As potential strike looms, union representing workers at South Buffalo Mercy Hospital releases employee survey
A survey of workers reveals their belief that patent security is threatened by staff shortages fueled by low wages and staff turnover.
BUFFALO, NY – They’ve already authorized a strike on Oct. 1 unless they get a new contract they feel is fair.
Now, the union representing some 2,000 nurses and staff at the South Buffalo Mercy Hospital has released the results of an employee survey, which it says shows just how serious the situation is at that hospital and in other areas. others led by Catholic health.
The union says the high turnover among employees, who have been on the front lines during the now 18-month-old pandemic, is fueled by severe staff shortages that are now affecting the quality of patient care.
CWA says its survey of 500 Catholic health workers finds 98% of them think their hospital is struggling to retain staff due to staff shortages and low pay
The survey, conducted primarily with nurses in South Buffalo Mercy, also found that 90 percent of those surveyed believed Catholic Health had not taken adequate action to address the staff shortage,
According to the survey, 70% said they had seen patients neglected or suffered needlessly due to a lack of staff, and 57% of respondents said they had been forced to do a job they had not been trained for due to ‘a lack of staff.
In addition: 75% have considered quitting smoking, 70% said their facility does not have the equipment and supplies necessary to properly fulfill their role, and only 10% report that patients receive the quality care they receive. they need.
Catholic health responds
For its part, Catholic Health has said it is trying to hire, but notes that it is not alone amid a nationwide labor shortage, especially in the area of health workers. health care.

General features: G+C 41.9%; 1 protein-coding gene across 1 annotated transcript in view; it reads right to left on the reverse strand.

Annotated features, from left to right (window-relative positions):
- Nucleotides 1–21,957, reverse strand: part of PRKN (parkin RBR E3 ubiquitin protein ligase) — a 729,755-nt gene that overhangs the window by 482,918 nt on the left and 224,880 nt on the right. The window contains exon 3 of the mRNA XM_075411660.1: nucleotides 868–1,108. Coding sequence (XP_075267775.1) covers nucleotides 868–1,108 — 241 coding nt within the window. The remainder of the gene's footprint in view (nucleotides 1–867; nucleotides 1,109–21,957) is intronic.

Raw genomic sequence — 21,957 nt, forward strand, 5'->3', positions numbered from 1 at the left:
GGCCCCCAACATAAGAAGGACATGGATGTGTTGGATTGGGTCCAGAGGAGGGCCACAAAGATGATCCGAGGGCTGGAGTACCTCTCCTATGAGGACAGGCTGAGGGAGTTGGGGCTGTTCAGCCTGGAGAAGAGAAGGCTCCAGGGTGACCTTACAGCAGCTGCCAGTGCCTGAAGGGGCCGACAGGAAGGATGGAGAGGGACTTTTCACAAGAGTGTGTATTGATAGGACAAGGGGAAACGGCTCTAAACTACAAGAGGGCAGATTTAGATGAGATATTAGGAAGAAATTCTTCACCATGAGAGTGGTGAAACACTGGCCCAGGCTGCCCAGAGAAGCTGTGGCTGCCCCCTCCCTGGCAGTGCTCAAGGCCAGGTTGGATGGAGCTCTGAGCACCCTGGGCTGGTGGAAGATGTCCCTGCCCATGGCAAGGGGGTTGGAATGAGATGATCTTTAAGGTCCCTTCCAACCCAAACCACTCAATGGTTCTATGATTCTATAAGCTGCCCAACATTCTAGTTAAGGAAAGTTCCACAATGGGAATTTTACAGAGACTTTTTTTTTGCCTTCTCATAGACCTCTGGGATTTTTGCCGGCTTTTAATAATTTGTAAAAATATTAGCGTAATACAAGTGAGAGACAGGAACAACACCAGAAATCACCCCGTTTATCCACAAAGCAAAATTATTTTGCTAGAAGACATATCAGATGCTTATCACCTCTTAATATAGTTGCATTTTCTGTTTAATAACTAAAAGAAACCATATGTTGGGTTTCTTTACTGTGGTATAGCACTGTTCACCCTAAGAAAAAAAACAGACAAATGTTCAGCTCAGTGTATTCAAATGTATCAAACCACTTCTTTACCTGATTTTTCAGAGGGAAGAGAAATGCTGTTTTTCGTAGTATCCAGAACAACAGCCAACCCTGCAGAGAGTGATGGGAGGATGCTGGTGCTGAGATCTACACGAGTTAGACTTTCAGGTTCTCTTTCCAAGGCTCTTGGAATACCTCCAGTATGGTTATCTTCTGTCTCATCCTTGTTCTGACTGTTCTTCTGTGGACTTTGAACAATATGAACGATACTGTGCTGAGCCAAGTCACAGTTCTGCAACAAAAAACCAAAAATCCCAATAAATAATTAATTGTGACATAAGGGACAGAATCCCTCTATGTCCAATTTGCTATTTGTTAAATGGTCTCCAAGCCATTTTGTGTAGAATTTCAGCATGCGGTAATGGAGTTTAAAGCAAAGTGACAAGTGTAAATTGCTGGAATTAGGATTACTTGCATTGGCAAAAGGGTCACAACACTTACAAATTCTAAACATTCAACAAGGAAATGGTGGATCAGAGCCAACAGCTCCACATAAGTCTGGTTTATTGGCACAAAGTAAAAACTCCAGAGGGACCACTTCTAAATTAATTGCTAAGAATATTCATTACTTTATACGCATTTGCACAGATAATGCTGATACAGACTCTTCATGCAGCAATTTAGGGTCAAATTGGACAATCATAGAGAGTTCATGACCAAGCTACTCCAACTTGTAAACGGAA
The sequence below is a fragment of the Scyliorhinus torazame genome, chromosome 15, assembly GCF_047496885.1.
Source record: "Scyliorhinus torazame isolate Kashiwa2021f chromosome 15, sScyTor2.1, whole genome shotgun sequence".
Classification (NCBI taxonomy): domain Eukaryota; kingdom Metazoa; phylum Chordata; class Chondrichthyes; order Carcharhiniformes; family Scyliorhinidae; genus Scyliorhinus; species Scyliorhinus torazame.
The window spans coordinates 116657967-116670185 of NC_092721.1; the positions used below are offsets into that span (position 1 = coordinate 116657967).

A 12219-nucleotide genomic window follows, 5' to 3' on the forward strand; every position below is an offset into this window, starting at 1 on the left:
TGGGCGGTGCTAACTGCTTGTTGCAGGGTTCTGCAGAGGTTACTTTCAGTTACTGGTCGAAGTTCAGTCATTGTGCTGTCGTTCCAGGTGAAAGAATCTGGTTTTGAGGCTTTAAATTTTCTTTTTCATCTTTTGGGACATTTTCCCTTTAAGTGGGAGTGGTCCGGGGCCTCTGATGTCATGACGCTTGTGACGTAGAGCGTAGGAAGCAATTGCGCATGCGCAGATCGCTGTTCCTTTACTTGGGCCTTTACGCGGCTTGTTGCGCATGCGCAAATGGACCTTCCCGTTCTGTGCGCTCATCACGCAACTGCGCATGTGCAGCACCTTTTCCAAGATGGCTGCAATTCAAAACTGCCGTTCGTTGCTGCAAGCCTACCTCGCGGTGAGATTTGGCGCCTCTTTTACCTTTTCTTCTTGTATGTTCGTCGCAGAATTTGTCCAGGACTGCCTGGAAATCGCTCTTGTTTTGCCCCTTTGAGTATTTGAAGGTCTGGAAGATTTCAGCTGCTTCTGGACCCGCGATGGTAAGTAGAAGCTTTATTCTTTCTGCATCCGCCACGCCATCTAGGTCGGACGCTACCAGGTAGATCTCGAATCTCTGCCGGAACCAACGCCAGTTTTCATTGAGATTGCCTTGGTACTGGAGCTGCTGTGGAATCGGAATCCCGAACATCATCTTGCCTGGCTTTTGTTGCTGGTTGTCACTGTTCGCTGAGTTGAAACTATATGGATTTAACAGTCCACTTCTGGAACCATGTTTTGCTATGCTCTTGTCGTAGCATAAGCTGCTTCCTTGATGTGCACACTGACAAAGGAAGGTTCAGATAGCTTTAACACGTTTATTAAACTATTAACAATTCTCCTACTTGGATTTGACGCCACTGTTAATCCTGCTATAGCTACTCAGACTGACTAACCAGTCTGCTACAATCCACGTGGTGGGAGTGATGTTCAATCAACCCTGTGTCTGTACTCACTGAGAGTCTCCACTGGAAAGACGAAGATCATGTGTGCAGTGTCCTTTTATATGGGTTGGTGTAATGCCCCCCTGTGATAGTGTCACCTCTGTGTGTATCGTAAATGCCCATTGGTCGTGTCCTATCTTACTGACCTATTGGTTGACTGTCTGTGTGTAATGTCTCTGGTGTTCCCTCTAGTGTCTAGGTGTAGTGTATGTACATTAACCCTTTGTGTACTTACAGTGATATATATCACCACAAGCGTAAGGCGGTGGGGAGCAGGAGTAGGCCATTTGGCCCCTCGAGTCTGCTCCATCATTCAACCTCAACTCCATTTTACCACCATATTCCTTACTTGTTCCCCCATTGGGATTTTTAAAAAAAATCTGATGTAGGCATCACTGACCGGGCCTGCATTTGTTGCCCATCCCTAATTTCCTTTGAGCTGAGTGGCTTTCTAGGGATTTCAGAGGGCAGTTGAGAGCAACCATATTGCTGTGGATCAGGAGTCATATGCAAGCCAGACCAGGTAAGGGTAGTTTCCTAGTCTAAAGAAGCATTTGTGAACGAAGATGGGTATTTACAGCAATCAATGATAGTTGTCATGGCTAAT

According to Catholic Health’s director of public relations, JoAnn Cavanaugh.
“We have traveled the country and beyond to make sure we have enough PPE for associates, paid a risk premium longer than any other local health system, and launched a robust resilience program to support our team. We have made every effort to recruit the necessary staff in an extremely difficult job market, hiring nearly 1,200 new associates, including 230 registered nurses, since the start of the year.
Catholic Health also says its competitive advantage would be compromised by introducing staffing ratios into contract negotiations, as the union is proposing.
Union officials and workers said on Tuesday that a strike is the last thing they want, but feel they have no other alternative to address their ongoing grievances.
They also note that employees have already approved a 15-month extension of their existing contract and worked during the height of the Covid-19 pandemic under conditions which they say have persisted and have only worsened.
When it comes to the amount currently offered to them to sign a new deal, workers say that between soaring inflation and what they would pay more for their own health care, it creates a situation where they will actually experience a cut salary.
They also argue that under such circumstances it would be even more difficult to attract other people to take on health care jobs.
Union officials say despite several negotiation sessions, they and Catholic Health are still far from reaching a deal, which the hospital system has also confirmed.
In a statement, Cavanaugh said negotiations continued on a daily basis.
“Both sides need to focus at the table this week and work together to find common ground or common ground. Based on our costs, we’re at nearly $ 100 million one of the other.”